It gets better. The whole of the circadian rhythms has been attributed to a lowly number of proteins, four. SasA, a sensory kinase is the primary transducer, and three others are central timing mechanism. They are called Kai A, B, C ("kai" means cycle in Japanese). There is, of course more to it and for the whole cell physiology to behave cyclically, many other proteins are involved as well.
Just as you thought that it couldn’t get any more interesting, there comes a startling discovery: the three Kai proteins act rhythmically in vitro. Mix the three, add ATP, and you see phosphorylation of KaiC undergoing a 21 hour cycle at 30° (LINK). What is startling is that Kai proteins from mutants with altered periodicity show the same periodicity in vitro as the cells from which they are derived. And these are not just flimsy oscillations. They are totally convincing and maintained for at least four robust cycles. This finding is in keeping with the fact that the proteins do not have to be made anew and that the circadian rhythm does not depend on transcription and translation.
Now the big question is, what kind of biochemistry operates over such a long time? The Kai proteins interact with one another and one makes hexamers from monomers that have two potential phosphorylation sites. This may lead to a complex choreography of autophosphorylation and dephosphorylation, which may lead to such unusual kinetics. I find especially puzzling that the same kinetics is seen in vivo and in vitro, despite differences in concentration of the relevant proteins and in chemical and physical milieu. There may be exciting ways of explaining all this, but for now, to me it seems like a mystery.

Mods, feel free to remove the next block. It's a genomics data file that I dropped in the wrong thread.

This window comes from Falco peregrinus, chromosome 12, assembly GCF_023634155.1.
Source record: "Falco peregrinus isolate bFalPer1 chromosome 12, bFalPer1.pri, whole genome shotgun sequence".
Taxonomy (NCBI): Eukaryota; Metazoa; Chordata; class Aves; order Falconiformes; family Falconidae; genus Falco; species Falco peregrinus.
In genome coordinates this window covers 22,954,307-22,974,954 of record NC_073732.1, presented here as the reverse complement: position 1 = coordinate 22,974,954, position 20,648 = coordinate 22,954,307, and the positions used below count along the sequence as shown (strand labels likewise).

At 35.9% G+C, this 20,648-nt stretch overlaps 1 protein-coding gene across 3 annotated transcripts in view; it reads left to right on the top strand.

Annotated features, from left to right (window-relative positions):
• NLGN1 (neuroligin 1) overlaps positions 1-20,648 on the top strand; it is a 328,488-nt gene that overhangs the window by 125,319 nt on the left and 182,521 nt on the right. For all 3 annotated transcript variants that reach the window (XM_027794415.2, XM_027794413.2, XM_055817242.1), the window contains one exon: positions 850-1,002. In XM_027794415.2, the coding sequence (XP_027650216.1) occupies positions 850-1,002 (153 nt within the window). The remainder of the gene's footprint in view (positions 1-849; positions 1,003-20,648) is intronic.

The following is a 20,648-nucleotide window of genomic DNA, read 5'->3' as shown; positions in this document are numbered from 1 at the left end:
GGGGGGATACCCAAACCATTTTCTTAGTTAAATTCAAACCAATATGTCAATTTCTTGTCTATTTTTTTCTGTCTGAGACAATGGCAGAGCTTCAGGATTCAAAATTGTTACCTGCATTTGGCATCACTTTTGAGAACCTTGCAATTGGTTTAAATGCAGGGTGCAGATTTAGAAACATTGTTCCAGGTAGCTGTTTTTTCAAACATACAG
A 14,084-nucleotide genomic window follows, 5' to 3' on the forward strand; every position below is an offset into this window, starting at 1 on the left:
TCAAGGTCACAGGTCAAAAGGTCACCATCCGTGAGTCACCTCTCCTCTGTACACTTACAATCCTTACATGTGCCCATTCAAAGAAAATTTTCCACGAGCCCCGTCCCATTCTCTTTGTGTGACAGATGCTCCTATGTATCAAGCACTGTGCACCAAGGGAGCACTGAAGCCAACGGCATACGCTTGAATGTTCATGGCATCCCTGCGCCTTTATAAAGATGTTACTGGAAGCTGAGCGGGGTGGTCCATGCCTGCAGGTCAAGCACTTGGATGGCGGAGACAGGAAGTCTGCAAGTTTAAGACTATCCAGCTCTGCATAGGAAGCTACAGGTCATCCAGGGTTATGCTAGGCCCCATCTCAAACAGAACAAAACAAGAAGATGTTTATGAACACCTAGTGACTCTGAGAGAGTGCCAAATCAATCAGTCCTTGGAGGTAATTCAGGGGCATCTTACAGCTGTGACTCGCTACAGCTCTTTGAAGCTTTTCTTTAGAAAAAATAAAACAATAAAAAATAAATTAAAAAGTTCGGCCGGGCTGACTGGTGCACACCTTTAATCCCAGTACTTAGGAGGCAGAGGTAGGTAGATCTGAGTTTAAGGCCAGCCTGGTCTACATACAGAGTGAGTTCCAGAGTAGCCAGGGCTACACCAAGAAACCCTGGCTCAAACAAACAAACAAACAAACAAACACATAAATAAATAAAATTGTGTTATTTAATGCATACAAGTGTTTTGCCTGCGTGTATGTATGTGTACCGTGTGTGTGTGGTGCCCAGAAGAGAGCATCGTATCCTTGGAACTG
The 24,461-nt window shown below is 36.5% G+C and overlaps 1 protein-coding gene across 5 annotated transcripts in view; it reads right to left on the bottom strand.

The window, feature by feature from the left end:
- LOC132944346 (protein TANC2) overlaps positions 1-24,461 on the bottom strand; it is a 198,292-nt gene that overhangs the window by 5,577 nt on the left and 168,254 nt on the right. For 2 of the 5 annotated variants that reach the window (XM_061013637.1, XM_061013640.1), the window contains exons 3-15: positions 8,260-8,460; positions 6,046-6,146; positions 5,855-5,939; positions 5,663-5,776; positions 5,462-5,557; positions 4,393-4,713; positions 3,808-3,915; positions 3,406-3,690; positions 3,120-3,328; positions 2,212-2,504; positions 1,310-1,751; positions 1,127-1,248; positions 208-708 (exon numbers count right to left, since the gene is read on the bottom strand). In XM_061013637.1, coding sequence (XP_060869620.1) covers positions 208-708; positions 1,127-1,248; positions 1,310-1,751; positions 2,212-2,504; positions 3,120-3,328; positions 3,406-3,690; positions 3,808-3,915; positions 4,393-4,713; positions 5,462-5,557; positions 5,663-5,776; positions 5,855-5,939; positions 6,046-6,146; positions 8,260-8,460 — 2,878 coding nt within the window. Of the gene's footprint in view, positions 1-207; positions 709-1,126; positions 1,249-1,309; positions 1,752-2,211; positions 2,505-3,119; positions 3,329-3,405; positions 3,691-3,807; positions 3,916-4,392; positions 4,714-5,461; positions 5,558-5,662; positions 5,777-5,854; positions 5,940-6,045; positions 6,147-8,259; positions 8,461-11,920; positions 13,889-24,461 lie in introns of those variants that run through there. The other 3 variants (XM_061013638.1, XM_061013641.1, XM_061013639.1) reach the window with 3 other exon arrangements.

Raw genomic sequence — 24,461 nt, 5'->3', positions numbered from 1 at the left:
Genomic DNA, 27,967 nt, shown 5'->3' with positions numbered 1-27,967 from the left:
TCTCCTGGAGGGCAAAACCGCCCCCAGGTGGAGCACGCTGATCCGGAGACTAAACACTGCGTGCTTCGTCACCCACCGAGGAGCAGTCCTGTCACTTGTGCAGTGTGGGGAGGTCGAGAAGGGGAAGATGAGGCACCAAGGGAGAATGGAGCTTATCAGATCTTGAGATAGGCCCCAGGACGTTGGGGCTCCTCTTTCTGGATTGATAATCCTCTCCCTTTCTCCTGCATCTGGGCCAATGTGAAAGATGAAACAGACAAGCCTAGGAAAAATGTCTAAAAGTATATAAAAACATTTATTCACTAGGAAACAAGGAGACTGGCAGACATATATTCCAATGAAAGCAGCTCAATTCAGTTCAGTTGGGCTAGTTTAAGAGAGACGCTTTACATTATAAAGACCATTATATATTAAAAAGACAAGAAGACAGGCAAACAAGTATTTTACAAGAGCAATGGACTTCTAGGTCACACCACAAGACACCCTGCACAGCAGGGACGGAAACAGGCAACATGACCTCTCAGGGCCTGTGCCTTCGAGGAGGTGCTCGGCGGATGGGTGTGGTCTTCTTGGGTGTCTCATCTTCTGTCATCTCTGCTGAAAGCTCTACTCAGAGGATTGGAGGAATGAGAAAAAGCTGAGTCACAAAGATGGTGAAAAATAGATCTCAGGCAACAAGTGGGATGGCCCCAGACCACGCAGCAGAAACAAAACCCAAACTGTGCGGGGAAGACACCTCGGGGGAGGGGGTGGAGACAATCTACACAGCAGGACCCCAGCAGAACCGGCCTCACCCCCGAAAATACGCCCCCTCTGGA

Let me now return to the present. Cyanobacteria, being photosynthetic, are well equipped to sense light, but what about non-photosynthetic bacteria? A new report from the lab of Prof. Martha Merrow in Munich and others reveals that B. subtilis can also tell time. They constructed strains of this organism with the gene for the light-emitting enzyme luciferase fused to two genes. One, ytvA, codes for a blue light photoreceptor and the other one for an enzyme called KinC that is involved in biofilm formation and sporulation. Light emission correlated with the level of gene activity. They found that when the organisms were exposed to 12-hour cycles of light and dark for several days, levels of the ytvA promoter activity increased in the dark and decreased in the light. When these conditions were inverted, the pattern was reversed. This is in keeping with a circadian rhythm being present.